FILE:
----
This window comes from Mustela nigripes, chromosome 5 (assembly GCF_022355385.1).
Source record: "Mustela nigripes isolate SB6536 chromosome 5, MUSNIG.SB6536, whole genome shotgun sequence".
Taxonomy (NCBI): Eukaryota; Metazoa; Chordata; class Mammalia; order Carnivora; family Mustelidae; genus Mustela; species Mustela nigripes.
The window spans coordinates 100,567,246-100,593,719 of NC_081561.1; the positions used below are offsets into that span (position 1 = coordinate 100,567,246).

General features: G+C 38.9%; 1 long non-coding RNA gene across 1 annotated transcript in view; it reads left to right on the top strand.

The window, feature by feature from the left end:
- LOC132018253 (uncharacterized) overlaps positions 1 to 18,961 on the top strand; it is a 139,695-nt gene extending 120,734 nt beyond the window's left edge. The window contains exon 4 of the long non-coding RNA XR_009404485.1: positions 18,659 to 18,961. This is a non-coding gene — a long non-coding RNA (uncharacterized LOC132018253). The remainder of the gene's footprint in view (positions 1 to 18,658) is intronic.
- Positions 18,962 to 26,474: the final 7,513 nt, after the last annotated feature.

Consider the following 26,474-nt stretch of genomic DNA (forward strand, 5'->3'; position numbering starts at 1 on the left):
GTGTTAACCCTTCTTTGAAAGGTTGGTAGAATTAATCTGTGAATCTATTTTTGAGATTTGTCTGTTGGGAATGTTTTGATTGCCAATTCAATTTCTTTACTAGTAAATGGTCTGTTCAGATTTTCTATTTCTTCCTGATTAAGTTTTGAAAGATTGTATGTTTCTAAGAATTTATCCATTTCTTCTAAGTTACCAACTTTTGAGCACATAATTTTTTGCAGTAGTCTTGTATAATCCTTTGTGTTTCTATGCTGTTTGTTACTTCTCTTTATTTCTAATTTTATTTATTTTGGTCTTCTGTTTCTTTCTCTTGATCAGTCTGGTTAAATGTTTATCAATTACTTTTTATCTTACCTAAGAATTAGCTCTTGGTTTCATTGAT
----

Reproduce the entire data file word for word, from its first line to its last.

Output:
This window comes from Mustela nigripes, chromosome 5 (assembly GCF_022355385.1).
Source record: "Mustela nigripes isolate SB6536 chromosome 5, MUSNIG.SB6536, whole genome shotgun sequence".
Taxonomy (NCBI): Eukaryota; Metazoa; Chordata; class Mammalia; order Carnivora; family Mustelidae; genus Mustela; species Mustela nigripes.
The window spans coordinates 100,567,246-100,593,719 of NC_081561.1; the positions used below are offsets into that span (position 1 = coordinate 100,567,246).

General features: G+C 38.9%; 1 long non-coding RNA gene across 1 annotated transcript in view; it reads left to right on the top strand.

The window, feature by feature from the left end:
- LOC132018253 (uncharacterized) overlaps positions 1 to 18,961 on the top strand; it is a 139,695-nt gene extending 120,734 nt beyond the window's left edge. The window contains exon 4 of the long non-coding RNA XR_009404485.1: positions 18,659 to 18,961. This is a non-coding gene — a long non-coding RNA (uncharacterized LOC132018253). The remainder of the gene's footprint in view (positions 1 to 18,658) is intronic.
- Positions 18,962 to 26,474: the final 7,513 nt, after the last annotated feature.

Consider the following 26,474-nt stretch of genomic DNA (forward strand, 5'->3'; position numbering starts at 1 on the left):
GTGTTAACCCTTCTTTGAAAGGTTGGTAGAATTAATCTGTGAATCTATTTTTGAGATTTGTCTGTTGGGAATGTTTTGATTGCCAATTCAATTTCTTTACTAGTAAATGGTCTGTTCAGATTTTCTATTTCTTCCTGATTAAGTTTTGAAAGATTGTATGTTTCTAAGAATTTATCCATTTCTTCTAAGTTACCAACTTTTGAGCACATAATTTTTTGCAGTAGTCTTGTATAATCCTTTGTGTTTCTATGCTGTTTGTTACTTCTCTTTATTTCTAATTTTATTTATTTTGGTCTTCTGTTTCTTTCTCTTGATCAGTCTGGTTAAATGTTTATCAATTACTTTTTATCTTACCTAAGAATTAGCTCTTGGTTTCATTGAT